While embodiments of the present invention are described in terms of the examples below, this description is for convenience only and is not intended to limit its application. In fact, after reading the following description, it will be apparent to one skilled in the relevant art(s) how to implement the following invention in alternative embodiments (e.g., in a Common Language Runtime Environment).

Furthermore, while the following description focuses interpreting JAVA bytecode, it is not intended to limit the application of the present invention. It will be apparent to one skilled in the relevant art how to implement the following invention, where appropriate, in alternative embodiments. For example, embodiments of the present invention may be applied, alone or in combination, with various virtual machine architectures, such as, but not limited to, Common Language Infrastructure and other virtual execution systems.

FIG. 4 illustrates how an interpreter may work with a mixed stack in an exemplary embodiment of the invention. In an exemplary embodiment of the invention, an instruction, such as a bytecode instruction may undergo a stack-state aware translation into threaded code, which may indicate an entry point into cascading execution code for executing the instruction.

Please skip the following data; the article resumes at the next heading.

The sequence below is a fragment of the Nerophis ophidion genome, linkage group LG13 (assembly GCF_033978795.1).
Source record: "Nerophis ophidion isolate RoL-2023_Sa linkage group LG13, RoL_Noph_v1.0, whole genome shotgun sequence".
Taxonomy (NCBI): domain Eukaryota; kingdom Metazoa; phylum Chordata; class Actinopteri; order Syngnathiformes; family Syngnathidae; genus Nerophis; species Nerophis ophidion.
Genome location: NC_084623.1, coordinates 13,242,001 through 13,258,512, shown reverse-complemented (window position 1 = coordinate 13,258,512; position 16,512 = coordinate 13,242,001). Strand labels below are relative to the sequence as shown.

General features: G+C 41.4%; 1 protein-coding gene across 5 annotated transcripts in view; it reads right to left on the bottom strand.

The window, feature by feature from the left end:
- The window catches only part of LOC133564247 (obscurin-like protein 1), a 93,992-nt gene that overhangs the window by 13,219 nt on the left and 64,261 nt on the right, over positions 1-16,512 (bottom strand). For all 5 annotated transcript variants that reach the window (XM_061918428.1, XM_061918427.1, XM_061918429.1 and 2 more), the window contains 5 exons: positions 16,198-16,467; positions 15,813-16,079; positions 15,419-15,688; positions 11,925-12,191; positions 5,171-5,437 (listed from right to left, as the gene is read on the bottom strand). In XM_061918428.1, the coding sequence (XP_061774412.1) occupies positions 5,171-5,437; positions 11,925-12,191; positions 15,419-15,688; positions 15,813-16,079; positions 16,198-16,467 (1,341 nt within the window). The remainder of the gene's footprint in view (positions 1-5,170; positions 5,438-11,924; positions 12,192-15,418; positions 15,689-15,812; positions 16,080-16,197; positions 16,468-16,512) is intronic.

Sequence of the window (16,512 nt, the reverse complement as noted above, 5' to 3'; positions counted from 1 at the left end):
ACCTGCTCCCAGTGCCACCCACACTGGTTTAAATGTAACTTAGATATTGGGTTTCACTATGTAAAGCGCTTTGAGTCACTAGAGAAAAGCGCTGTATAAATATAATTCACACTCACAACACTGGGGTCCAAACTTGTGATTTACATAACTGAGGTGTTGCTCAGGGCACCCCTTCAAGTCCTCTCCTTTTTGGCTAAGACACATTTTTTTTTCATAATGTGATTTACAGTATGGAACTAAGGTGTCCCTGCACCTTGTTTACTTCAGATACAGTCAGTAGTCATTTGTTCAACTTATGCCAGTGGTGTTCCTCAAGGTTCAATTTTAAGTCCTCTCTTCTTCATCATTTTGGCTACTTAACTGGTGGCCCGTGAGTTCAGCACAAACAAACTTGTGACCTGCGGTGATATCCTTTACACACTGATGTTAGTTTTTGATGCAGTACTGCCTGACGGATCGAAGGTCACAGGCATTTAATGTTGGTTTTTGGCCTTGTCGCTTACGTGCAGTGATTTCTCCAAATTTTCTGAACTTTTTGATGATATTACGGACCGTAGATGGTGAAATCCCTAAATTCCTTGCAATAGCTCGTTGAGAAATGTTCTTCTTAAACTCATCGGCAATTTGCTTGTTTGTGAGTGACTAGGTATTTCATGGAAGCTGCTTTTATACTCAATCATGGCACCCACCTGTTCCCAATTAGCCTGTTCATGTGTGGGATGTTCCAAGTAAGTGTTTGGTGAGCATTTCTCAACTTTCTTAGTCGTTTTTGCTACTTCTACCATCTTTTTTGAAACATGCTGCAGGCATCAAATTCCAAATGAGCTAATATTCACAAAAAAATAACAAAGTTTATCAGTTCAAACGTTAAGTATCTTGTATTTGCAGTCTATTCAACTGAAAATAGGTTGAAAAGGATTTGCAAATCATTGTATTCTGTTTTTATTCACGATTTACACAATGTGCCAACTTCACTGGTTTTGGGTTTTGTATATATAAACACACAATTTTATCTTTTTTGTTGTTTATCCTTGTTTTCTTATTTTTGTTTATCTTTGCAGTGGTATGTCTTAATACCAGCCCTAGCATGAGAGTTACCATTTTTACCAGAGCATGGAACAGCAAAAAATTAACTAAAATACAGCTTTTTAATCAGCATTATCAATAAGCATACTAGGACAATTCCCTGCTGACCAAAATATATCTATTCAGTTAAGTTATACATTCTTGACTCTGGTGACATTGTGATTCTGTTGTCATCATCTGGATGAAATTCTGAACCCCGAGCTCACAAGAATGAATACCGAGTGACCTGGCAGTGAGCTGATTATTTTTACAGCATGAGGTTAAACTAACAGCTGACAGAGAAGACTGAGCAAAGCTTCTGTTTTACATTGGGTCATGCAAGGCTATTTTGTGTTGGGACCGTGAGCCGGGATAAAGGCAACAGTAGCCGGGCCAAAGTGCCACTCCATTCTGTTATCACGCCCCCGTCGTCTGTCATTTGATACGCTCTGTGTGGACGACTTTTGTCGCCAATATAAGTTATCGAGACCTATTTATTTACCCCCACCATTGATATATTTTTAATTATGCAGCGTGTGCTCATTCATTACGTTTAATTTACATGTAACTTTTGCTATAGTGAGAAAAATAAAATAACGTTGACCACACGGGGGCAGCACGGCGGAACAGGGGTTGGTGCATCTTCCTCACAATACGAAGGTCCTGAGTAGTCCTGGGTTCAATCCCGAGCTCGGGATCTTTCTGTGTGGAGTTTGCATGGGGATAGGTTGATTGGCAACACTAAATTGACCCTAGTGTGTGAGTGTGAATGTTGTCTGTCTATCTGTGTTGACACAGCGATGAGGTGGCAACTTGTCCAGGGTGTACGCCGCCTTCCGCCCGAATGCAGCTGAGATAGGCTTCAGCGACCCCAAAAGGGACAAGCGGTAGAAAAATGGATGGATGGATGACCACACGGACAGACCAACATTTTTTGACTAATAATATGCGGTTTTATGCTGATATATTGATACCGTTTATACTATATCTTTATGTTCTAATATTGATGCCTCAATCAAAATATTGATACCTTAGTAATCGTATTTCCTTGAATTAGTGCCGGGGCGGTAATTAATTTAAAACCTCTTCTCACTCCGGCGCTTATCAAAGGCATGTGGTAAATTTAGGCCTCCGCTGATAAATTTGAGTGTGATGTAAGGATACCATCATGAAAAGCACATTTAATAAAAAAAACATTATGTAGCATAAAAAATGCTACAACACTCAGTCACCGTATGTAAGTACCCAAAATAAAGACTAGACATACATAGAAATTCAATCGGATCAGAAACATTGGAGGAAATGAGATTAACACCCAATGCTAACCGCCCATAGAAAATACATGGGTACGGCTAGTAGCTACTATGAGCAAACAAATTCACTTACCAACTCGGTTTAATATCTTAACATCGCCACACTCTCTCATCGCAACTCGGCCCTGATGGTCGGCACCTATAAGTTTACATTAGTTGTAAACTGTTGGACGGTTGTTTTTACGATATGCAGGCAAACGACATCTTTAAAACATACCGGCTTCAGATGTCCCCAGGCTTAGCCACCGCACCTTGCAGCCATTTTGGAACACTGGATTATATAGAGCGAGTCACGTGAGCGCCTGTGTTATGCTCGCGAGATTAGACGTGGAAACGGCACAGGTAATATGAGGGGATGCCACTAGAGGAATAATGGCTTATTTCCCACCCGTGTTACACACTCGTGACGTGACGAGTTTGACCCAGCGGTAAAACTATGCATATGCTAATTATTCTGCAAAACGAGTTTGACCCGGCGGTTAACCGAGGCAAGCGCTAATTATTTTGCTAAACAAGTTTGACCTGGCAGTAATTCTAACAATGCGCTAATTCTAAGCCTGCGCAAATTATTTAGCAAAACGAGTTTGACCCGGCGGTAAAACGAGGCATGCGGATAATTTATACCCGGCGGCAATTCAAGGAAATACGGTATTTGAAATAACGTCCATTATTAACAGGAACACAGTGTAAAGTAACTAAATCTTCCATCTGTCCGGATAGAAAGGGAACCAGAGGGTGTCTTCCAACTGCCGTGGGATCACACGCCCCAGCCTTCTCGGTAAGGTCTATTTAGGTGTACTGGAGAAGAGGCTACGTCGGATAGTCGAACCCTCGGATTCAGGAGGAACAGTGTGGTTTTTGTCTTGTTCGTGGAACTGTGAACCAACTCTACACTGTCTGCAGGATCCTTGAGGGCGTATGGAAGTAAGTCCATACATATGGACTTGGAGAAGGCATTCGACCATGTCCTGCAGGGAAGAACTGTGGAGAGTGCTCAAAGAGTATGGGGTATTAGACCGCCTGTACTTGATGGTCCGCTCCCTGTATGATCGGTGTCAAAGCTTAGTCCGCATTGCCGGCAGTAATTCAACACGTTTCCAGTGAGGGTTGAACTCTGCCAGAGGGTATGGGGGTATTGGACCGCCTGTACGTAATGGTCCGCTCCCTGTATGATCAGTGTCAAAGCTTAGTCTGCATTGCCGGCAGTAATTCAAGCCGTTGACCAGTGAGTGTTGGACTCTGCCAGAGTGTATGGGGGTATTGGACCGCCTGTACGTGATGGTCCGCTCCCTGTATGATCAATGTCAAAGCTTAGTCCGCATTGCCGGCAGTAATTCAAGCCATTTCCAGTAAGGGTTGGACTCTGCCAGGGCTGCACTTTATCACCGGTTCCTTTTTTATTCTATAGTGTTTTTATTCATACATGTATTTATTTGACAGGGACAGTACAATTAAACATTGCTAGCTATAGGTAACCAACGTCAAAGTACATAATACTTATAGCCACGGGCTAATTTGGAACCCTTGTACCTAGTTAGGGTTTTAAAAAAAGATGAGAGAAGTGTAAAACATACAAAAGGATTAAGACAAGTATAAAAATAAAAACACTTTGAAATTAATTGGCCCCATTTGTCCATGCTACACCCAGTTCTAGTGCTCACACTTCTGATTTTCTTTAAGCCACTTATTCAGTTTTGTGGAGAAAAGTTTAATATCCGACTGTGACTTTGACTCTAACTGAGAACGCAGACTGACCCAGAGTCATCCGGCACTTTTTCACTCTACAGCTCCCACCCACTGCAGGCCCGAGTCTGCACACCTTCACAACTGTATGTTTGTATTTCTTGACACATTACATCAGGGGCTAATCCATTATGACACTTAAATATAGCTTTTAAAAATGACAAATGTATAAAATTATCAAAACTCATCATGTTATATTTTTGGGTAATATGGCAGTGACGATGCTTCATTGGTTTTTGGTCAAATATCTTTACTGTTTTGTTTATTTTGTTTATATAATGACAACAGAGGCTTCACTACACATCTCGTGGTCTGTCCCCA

FIG. 4 depicts an exemplary embodiment of a transition 400 of an instruction from bytecode, for example, to cascading execution code. As shown in FIG. 4, prior to interpreting a method the first time, a bytecode instruction 401 may be passed to or interpreted by a stack-state-aware translator 402. The stack-state-aware translator 402 may produce threaded code 403. Based on the threaded code 403, the instruction 401 may be dispatched according to the operand stack state of the instruction. In an exemplary embodiment of the invention, when an instruction is dispatched according the operand stack state of the instruction, the entry point into cascading execution code 404 may be determined and the instruction may be executed from that entry point.